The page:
Digitally Humanizing Jewish Studies

RAMBI has added RSS feeds (=RAMBIRSS)

The past week has seen some updates in the digital humanities side of Jewish Studies.

For those of us who like wasting time constructively online, RAMBI has added some 17 RSS feeds of recently published articles. Each feed is dedicated to different categories of the catalog.

In its newest version, The Friedberg Genizah Project added another 70,000 images or so to its database. Most of the images are of fragments located in the Cambridge University and British Libraries. The FGP also made some significant “website improvements”, such as a redone “browse by collection function”, a unified advanced search, an expanded text search, joins display, and more (I hope in a future post to provide guidelines for getting the most out of FGP).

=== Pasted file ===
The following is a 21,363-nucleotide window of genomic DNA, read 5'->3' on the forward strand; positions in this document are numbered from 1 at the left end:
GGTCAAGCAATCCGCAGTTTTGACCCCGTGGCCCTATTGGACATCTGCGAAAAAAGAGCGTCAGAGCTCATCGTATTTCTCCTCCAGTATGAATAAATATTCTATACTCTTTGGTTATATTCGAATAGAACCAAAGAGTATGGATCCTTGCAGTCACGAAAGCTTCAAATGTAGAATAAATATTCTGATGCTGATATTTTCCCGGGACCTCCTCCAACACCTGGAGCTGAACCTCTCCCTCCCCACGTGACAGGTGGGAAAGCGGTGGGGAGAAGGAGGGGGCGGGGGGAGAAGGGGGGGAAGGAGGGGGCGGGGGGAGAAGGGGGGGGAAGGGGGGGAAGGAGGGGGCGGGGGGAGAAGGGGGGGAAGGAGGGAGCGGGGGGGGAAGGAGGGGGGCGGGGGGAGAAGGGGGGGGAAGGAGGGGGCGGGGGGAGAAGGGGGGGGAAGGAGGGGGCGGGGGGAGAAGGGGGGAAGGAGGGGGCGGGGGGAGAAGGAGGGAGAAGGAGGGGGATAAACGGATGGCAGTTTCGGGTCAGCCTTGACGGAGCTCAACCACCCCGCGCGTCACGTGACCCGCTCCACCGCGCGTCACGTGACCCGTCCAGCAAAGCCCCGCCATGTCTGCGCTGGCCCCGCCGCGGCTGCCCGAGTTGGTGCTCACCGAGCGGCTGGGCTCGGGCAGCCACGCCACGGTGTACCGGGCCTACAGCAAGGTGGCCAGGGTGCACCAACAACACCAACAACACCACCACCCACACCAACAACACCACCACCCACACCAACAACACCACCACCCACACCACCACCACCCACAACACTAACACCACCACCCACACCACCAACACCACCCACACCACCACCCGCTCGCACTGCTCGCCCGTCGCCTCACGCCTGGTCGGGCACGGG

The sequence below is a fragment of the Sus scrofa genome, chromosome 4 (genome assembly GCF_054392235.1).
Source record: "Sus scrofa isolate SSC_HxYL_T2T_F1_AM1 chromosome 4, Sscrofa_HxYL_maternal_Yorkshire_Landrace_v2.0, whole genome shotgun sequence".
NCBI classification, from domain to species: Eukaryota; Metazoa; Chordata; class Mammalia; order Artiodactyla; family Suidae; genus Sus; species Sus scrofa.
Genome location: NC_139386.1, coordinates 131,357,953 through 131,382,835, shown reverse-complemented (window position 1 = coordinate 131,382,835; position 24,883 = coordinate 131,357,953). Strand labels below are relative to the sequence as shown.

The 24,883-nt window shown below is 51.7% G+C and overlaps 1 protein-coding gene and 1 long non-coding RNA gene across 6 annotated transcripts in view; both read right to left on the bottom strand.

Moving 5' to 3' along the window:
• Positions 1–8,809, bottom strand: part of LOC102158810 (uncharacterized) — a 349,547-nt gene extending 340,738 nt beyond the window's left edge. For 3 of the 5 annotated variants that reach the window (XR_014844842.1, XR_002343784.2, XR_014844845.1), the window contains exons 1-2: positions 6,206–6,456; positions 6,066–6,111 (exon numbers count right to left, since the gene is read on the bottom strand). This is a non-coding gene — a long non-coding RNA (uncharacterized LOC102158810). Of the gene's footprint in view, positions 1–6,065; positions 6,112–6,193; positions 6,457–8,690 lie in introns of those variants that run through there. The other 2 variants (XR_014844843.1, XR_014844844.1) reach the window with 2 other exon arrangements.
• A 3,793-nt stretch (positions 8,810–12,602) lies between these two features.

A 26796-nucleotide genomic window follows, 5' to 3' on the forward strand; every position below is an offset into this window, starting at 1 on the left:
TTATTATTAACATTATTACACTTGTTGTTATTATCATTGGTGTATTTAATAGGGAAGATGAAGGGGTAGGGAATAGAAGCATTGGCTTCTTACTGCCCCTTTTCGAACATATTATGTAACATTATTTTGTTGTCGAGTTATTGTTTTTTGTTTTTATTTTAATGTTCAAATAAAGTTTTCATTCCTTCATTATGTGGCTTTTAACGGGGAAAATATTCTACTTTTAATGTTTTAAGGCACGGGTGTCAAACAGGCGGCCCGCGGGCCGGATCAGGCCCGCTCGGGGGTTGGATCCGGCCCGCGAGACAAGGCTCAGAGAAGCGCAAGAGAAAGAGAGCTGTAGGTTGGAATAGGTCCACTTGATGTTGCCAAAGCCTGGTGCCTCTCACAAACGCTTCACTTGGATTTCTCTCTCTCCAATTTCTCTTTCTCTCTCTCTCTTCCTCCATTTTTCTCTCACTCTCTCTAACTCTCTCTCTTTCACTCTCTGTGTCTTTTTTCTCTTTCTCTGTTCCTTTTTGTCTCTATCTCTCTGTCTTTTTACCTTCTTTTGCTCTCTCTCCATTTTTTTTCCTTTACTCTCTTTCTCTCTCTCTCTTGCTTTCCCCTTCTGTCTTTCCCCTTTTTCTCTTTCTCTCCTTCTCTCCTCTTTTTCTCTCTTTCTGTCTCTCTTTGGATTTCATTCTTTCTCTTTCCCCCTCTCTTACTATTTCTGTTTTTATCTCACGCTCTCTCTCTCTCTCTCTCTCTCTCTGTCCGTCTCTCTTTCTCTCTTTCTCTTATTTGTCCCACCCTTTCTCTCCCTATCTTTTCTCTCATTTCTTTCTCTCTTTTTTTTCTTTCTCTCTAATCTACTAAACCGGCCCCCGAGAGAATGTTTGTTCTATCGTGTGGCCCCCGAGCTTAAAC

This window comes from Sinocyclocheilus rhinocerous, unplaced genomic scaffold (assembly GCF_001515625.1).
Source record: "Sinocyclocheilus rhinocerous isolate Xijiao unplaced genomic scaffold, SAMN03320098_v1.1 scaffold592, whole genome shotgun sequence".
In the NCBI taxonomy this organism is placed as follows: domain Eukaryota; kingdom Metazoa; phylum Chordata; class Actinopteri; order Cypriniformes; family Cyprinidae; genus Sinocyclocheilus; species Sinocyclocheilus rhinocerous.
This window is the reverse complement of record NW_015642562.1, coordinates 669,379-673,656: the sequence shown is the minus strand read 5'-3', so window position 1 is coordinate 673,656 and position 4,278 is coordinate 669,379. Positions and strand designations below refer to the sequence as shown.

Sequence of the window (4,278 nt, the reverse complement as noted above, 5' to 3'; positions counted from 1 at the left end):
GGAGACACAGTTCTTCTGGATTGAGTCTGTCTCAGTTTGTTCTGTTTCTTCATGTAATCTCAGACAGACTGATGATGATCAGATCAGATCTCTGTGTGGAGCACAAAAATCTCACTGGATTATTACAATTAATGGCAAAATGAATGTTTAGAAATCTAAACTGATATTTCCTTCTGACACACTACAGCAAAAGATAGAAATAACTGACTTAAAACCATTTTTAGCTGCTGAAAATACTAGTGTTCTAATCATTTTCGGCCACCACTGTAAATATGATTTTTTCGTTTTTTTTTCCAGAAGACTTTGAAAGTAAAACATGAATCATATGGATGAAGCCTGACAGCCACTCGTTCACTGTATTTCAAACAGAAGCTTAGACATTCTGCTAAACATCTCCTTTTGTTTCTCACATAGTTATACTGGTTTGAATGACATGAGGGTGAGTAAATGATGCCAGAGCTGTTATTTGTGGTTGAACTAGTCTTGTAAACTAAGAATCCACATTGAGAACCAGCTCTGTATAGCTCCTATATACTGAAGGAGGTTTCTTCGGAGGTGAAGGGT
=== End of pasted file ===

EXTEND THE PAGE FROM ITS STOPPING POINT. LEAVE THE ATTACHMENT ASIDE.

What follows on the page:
Reading the Talmud in…

The South Korean ambassador to Israel visiting a yeshiva in Bnei Brak, earlier this month (picture from ynet, courtesy of the municipality of Bnei Brak)

The South Korean interest in Talmud has been a real hot-topic over the past few months. This piece outlines the phenomena, but as a simple Google search will show, there are many, many more articles on the subject (see also Menachem Mendel’s coverage).

But what does Talmud Study in South Korea actually look like? Perhaps a recent op-ed by Mario Blejer in the Korean JoongAng Daily, one of South Korea’s three daily English-language newspapers, may help answer that question. Commenting on the current debt crisis in Greece, the former governor of the central bank of Argentina and former director of the Bank of England seeks to find a solution in “the Talmud, the ancient repository of Jewish legal commentary – and one of the oldest sources of human thought on morality and economic activity”.  He then goes on to summarize the sugya of “kofin oto ad she-yomar rotze ani” as it appears in Bavli Kiddushin (50a) in order to “show that there are mechanisms that can – and should – be used to place pressure on the parties in the interest of obtaining superior voluntary outcomes.”